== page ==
A journey of mental health: My story of C-PTSD

A journey of mental health: My story of C-PTSD

By Cam Alsbrook

Managing Editor

To preface, I would like to stress that what I discuss here with my own experience does not invalidate the struggles of other people and that there are some concerning subject matters ahead.

Rather, I aim for this piece to serve as advice for readers who relate in any form, and I want to also emphasize that my symptoms are not a diagnosis.

What I discuss here is purely based off independent research and conversation with diagnosed individuals about my experiences.

The terms I use are meant to highlight my current point in my mental health journey. I encourage people to seek professional advice/counseling.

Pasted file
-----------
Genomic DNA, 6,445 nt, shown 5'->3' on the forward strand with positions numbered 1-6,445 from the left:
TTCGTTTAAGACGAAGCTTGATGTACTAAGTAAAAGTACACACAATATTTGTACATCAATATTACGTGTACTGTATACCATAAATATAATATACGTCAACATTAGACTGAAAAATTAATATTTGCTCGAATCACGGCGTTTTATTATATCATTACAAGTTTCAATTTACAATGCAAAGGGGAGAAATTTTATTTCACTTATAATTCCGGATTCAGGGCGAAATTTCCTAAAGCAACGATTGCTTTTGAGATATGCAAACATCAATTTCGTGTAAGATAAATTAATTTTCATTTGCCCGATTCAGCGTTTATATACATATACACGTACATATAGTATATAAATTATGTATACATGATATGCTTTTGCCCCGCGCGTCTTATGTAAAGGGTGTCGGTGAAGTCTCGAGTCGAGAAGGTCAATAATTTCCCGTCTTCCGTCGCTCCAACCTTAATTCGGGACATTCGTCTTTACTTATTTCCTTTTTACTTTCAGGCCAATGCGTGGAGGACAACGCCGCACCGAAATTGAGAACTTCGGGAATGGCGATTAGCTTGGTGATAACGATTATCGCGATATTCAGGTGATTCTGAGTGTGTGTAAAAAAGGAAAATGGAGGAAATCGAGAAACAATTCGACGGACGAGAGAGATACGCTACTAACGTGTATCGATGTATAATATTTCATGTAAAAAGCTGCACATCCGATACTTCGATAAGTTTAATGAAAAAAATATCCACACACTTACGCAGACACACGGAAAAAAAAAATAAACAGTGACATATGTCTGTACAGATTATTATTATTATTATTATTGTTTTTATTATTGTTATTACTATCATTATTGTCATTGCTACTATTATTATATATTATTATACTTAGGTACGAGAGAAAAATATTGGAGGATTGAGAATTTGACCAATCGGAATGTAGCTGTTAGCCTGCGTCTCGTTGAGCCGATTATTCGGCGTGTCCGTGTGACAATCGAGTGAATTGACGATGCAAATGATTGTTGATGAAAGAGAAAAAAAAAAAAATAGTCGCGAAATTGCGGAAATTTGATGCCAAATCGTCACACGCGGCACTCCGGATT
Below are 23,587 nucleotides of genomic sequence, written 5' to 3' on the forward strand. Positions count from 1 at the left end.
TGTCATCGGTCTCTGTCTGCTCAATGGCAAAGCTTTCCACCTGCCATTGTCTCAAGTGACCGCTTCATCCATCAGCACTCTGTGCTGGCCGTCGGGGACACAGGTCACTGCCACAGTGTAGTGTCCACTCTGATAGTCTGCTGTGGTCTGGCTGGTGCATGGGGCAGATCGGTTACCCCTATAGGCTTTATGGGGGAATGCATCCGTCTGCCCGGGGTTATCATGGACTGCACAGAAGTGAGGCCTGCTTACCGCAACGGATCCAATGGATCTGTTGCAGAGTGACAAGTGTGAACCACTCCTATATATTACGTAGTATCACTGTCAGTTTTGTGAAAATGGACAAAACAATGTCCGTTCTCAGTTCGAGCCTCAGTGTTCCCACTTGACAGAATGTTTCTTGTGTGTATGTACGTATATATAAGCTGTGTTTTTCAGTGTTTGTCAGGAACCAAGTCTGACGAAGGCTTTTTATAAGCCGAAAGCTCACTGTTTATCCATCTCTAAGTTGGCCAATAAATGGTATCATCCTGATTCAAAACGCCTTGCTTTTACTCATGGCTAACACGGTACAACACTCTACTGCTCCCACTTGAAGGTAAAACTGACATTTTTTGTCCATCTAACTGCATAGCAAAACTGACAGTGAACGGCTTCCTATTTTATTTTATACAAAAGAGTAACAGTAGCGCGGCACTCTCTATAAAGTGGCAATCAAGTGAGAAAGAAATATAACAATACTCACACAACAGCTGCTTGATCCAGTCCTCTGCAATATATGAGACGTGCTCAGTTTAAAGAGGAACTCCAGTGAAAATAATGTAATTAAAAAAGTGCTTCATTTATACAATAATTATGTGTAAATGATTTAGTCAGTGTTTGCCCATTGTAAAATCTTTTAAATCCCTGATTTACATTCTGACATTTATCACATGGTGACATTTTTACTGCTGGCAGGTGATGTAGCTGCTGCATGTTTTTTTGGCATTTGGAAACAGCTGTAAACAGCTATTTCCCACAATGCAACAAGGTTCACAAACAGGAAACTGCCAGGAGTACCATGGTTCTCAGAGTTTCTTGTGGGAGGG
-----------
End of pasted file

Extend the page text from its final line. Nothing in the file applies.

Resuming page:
With that said, my struggle with C-PTSD – known unabbreviated as Complex Post Traumatic Stress Disorder – coupled with ADHD (Attention-deficit/Hyperactivity disorder) has rooted itself in my life from early childhood.

I was born with what many do not know as Goldenhar Syndrome, and even though my circumstances were comparatively minor to what other children in my boat were given, I was still lucky enough to be able to undergo 20+ medical operations in my life, with my most recent being a neck operation in 2020, which saved my ability to walk and the use my hands.

While, yes, I have been very fortunate to be able to receive the degree of care and love from family that I did (and have, for the latter), I still was unable to escape from the bullying I went through in a local children’s church program, neglect from authority figures in that program, and religious indoctrination which demonized children such as I – who were confusingly “made in god’s image” and yet dismissed as less than others.